Lesions of the Chiasma like trauma, arachnoiditis, aneurysms, glial tumours of the chiasma and III ventricle tumours are not included in this series. Parasellar lesions like aneurysm of the carotid artery and meningiomas are also not included.
204 sellar lesions are presented. [Table - 1] shows the incidence of each variety of lesion.
A comparison of visual field loss in Chromophobe adenomas, acromegaly and in cranio pharyngiomas shows the different ways in which these various lesions affected the visual pathway. Of the 103 cases of chromophobe adenomas it is seen that there were only 4 cases that reported with no field loss. There were 18 cases that were blind in both eyes and 30 cases that were blind in one eye atleast. These figures reflect the late stage in which the patients get referred to the neurosurgical department for definitive treatment.
It is also clear from the table that classical bitemporal hemianopia is seen only in one third of the group of the cases. It may be because many of them might have passed through this stage without the defect being either appreciated by the patient or recognised by the doctor. It is also interesting to note that five patients were blind only in one eye with a normal opposite eye and one patient had hemianopia. This would indicate that the tumour was spreading in a bizarre fashion. Extending anteriorly and laterally only, the tumour may press on one optic nerve alone. Extending posteriorly the tumour may cause hemianopia by pressure on the optic tract.
In acromegaly 12 out of 27 patients had normal fields. This is as expected as the endocrine symptoms start to manifest, much earlier than the signs of visual compression.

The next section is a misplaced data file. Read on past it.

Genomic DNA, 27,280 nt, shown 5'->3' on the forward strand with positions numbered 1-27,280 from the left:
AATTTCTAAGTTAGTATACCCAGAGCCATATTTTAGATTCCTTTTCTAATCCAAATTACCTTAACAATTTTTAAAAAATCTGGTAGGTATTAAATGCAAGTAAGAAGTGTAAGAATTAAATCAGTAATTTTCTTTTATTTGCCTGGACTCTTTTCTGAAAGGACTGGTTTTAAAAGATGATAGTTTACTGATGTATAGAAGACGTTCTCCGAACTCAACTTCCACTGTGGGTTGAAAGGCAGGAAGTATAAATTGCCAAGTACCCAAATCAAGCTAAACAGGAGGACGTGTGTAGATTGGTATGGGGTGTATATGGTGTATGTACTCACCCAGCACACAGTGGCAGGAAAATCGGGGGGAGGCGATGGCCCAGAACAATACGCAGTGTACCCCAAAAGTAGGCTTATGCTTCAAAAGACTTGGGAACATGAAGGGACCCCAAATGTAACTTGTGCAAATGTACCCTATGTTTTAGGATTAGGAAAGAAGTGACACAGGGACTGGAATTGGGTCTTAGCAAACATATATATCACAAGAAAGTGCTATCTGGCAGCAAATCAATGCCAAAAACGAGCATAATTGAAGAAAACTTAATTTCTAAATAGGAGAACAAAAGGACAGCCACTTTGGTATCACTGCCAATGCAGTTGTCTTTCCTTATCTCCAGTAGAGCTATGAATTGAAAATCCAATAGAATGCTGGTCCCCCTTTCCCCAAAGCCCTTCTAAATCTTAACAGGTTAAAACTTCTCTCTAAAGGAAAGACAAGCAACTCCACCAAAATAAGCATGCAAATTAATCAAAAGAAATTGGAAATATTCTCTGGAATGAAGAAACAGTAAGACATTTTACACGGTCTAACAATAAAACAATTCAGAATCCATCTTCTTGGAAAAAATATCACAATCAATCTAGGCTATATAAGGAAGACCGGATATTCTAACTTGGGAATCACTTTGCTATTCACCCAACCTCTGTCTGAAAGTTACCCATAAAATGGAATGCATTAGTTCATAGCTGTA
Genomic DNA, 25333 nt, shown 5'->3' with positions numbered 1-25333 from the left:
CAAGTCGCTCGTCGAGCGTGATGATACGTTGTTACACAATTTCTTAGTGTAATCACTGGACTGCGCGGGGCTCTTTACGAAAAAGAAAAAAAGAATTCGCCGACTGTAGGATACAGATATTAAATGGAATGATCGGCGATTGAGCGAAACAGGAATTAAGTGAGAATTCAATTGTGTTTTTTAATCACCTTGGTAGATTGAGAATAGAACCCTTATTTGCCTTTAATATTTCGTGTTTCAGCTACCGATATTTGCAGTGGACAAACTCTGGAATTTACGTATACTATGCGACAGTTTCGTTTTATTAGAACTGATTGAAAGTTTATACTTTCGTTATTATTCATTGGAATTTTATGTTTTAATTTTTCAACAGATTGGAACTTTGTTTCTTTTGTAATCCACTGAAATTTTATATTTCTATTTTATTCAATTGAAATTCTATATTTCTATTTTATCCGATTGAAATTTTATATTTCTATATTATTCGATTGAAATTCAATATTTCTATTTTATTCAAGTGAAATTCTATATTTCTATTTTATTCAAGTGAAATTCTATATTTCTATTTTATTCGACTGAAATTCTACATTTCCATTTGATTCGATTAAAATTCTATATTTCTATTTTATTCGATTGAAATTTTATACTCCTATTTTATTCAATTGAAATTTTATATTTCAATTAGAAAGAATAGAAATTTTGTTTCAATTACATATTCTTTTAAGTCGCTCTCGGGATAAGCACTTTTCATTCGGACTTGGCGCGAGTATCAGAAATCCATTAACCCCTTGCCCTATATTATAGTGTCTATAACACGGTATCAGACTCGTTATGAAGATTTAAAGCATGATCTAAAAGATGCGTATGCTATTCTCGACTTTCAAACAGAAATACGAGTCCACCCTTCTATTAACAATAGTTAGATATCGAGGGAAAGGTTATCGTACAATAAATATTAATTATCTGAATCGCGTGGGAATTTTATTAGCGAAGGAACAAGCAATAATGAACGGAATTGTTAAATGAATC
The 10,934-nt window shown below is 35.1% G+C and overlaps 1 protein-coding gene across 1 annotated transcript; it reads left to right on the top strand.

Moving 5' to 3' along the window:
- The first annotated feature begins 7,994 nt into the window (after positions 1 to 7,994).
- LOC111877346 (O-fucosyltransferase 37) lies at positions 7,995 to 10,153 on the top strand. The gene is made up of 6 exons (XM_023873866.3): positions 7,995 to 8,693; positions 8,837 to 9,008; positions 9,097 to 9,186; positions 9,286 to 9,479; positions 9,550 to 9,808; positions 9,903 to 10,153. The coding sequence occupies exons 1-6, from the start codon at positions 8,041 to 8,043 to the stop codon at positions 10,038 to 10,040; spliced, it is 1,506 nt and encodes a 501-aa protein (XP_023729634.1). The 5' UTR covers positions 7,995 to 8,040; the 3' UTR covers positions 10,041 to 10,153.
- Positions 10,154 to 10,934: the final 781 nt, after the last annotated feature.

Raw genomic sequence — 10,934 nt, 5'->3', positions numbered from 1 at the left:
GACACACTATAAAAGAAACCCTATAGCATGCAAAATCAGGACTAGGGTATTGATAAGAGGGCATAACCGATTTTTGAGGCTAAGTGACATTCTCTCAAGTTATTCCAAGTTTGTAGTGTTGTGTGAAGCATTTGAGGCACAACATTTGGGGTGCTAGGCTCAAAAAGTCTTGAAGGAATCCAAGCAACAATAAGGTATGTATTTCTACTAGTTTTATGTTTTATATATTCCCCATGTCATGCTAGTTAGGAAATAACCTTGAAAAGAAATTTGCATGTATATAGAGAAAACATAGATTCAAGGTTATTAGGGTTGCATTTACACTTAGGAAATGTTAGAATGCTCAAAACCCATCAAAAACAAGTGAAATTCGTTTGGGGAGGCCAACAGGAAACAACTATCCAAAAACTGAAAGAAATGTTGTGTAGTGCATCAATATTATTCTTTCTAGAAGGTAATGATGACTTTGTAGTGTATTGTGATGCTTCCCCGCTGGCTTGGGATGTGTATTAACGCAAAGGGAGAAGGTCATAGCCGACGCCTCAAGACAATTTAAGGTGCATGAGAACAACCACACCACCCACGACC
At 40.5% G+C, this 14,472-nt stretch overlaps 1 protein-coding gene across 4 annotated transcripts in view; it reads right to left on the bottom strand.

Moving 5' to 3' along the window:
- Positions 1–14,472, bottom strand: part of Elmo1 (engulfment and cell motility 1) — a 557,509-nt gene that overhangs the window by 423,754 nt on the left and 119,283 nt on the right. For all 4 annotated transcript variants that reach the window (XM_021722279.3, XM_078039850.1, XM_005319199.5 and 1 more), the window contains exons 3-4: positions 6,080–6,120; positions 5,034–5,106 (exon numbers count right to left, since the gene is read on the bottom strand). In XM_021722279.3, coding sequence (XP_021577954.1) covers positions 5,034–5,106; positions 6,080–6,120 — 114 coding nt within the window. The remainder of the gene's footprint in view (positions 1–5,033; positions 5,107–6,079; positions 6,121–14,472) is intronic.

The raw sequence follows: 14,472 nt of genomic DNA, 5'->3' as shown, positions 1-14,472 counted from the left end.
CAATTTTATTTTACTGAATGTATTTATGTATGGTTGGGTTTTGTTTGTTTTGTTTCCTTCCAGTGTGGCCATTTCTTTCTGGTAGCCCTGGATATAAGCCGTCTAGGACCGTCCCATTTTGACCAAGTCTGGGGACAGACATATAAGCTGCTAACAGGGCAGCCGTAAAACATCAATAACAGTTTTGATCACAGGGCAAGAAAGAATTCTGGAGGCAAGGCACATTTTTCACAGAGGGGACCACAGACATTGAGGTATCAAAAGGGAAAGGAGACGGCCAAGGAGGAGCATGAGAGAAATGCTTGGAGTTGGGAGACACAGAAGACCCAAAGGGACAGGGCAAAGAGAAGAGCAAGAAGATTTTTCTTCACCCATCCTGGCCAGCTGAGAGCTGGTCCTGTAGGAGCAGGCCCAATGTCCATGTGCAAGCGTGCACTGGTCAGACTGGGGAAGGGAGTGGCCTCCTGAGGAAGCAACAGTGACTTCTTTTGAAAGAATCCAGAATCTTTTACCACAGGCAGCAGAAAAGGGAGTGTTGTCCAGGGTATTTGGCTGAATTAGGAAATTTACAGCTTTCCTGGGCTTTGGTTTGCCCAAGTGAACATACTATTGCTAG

In craniopharyngiomas the tumour tends to grow into the 3rd ventricle and cause papilloedema. Thus 23 out of 50 patients came late with blindness. Depending on the spread of the lesion cranio-pharyngiomas also can cause different types of field defects.
The next 3 tables show the ophthalmoscopic findings in the 3 different varieties of tumours.
Commonly either pallor or optic atrophy was seen in adenomas of the pituitary gland. Five chromophobe adenomas presented with the uncommon findings of bilateral papilloedema, while five presented with a Foster Kennedy syndrome.
In acromegaly 12 out of 27 patients presented with the normal fundus appearance. This may happen even when the x-ray of the skull shows the enlargement of the sella and the typical appearance of acromegaly.
In cranio pharyngiomas 14 patients had bilateral papilloedema and 8 patients had post papilloedemic optic atrophy.
Thus the above figures show the present stage of recognition of pituitary tumours in India. Many of the patients when they discover any ophthalmologic difficulty went to the oculist instead of a doctor. Even in some instances, where the patient went to the Ophthalmologist, glasses were prescribed and the fields were not examined. I am sure that with the greater awareness of the presence of pituitary lesions amongst us the ophthalmologists, despite all the excess load of work will find enough time to devote to Neuro Ophthalmological problems.
[Table - 1], [Table - 2], [Table - 3], [Table - 4], [Table - 5], [Table - 6], [Table - 7]